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Andrew Clark

Andrew Clark

Assemblyman Dante Acosta poses for a picture at his Santa Clarita office on Tuesday, Nov. 14, 2017. Nikolas Samuels/The Signal

Acosta blasts ballooning cost of high-speed rail project

Assemblyman Dante Acosta, R-Santa Clarita, said Wednesday the high-speed rail being built in the Central Valley and linking Anaheim to San Francisco has derailed further than previously thought.

“The report of skyrocketing cost estimates around the first small section of high speed rail comes as no surprise,” he said. “The only element of this project that can be predicted with any confidence is that the costs will continue to rise.”

Acosta’s comments came after a Los Angeles Times report noting the estimated cost of building the high-speed rail in the Central Valley — a 119-mile stretch — has jumped from $6 to $10.6 billion.

Assembly Republicans have long criticized the project and Santa Clarita officials have been opposed to the rail project. Mayor Laurene Weste wrote in August that the rail project had “been held at bay” due to actions taken by the City Council and city staff.

Acosta said the money could be spent on other priorities that would have a more lasting impact on communities.

“Every dollar wasted on this project, and there are billions being wasted, is another dollar in taxes out of a family’s budget, one more dollar in student loans, one less dollar put toward addressing homelessness, and on and on and on,” he said. “There are huge problems with the high speed rail project. It won’t perform at the speeds initially promised. There are huge concerns with the lack of potential riders. Also, it comes before we have solved our local rail and mass transit challenges both in cost, convenience and accessibility. It is putting the cart before the horse in the most egregious manner possible.”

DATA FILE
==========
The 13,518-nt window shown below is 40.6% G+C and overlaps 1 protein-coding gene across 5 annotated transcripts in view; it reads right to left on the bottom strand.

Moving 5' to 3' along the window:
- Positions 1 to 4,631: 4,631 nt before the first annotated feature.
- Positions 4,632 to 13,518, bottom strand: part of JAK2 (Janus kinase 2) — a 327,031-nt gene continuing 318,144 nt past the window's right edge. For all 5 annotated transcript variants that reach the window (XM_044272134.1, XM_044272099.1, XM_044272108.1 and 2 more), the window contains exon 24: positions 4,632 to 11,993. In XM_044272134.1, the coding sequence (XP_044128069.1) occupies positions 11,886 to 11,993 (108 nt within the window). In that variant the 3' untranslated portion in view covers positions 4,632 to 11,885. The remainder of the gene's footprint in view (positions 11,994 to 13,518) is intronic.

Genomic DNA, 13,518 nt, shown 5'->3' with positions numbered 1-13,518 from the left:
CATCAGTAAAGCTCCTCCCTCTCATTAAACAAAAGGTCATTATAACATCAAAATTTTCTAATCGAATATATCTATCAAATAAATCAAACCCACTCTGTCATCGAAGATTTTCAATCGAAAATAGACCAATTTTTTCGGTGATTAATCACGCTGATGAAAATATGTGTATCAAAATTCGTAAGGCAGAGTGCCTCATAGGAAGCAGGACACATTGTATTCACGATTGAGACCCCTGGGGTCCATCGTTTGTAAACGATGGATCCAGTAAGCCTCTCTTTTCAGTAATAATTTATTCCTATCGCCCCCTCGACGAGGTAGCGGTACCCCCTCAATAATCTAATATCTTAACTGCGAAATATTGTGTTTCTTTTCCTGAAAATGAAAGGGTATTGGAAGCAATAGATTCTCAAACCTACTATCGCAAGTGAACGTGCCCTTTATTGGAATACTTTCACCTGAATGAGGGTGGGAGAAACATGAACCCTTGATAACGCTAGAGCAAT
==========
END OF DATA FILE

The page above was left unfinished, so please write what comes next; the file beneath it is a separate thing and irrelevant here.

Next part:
Calls to Sens. Scott Wilk, R-Santa Clarita, and Henry Stern, D-Calabasas, seeking comment were not returned.

The California High-Speed Rail Authority said Tuesday its board of directors named Brian Kelly as its new chief executive officer starting Feb. 1.

“Brian Kelly is a proven problem-solver and the leading expert on California’s transportation sector. He has been a dynamic Transportation Secretary, leading strategic approaches to modernize the state’s passenger and freight rail systems, and effectively dealing with natural disaster impacts on roads, bridges and highways,” Chairman Dan Richard said. “Brian has been a keen advocate for the development of high-speed rail as a core component of California’s future transportation networks. As a respected leader and skilled manager he will provide the right leadership as the project moves into the delivery and commercialization phase.”

Kelly was previously the secretary of the California State Transportation Agency and pushed for the passage of Senate Bill 1, the gas tax increase passed by the state legislature last year, and implementing Assembly Bill 60, which provided the opportunity to apply for drivers’ licenses to nearly 1.5 million undocumented immigrants.

The compensation is $384,984 for this position, according to the rail authority.